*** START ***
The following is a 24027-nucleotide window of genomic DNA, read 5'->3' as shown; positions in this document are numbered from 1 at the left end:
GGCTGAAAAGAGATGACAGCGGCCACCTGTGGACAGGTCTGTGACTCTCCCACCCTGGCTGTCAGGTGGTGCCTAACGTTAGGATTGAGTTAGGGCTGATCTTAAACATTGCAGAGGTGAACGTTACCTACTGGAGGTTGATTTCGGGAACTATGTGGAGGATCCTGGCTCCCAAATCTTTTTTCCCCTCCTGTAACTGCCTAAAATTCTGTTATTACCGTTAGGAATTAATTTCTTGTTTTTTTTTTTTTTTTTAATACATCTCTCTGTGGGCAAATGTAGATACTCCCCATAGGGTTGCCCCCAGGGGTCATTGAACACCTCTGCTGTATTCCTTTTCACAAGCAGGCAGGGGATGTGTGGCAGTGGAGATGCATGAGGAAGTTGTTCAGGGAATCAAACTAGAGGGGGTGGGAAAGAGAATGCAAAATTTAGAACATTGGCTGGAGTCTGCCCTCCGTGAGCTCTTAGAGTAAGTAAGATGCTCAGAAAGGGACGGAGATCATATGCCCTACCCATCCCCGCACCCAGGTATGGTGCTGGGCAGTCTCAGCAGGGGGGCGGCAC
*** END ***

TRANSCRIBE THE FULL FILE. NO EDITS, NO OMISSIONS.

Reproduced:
The following is a 24027-nucleotide window of genomic DNA, read 5'->3' as shown; positions in this document are numbered from 1 at the left end:
GGCTGAAAAGAGATGACAGCGGCCACCTGTGGACAGGTCTGTGACTCTCCCACCCTGGCTGTCAGGTGGTGCCTAACGTTAGGATTGAGTTAGGGCTGATCTTAAACATTGCAGAGGTGAACGTTACCTACTGGAGGTTGATTTCGGGAACTATGTGGAGGATCCTGGCTCCCAAATCTTTTTTCCCCTCCTGTAACTGCCTAAAATTCTGTTATTACCGTTAGGAATTAATTTCTTGTTTTTTTTTTTTTTTTTAATACATCTCTCTGTGGGCAAATGTAGATACTCCCCATAGGGTTGCCCCCAGGGGTCATTGAACACCTCTGCTGTATTCCTTTTCACAAGCAGGCAGGGGATGTGTGGCAGTGGAGATGCATGAGGAAGTTGTTCAGGGAATCAAACTAGAGGGGGTGGGAAAGAGAATGCAAAATTTAGAACATTGGCTGGAGTCTGCCCTCCGTGAGCTCTTAGAGTAAGTAAGATGCTCAGAAAGGGACGGAGATCATATGCCCTACCCATCCCCGCACCCAGGTATGGTGCTGGGCAGTCTCAGCAGGGGGGCGGCAC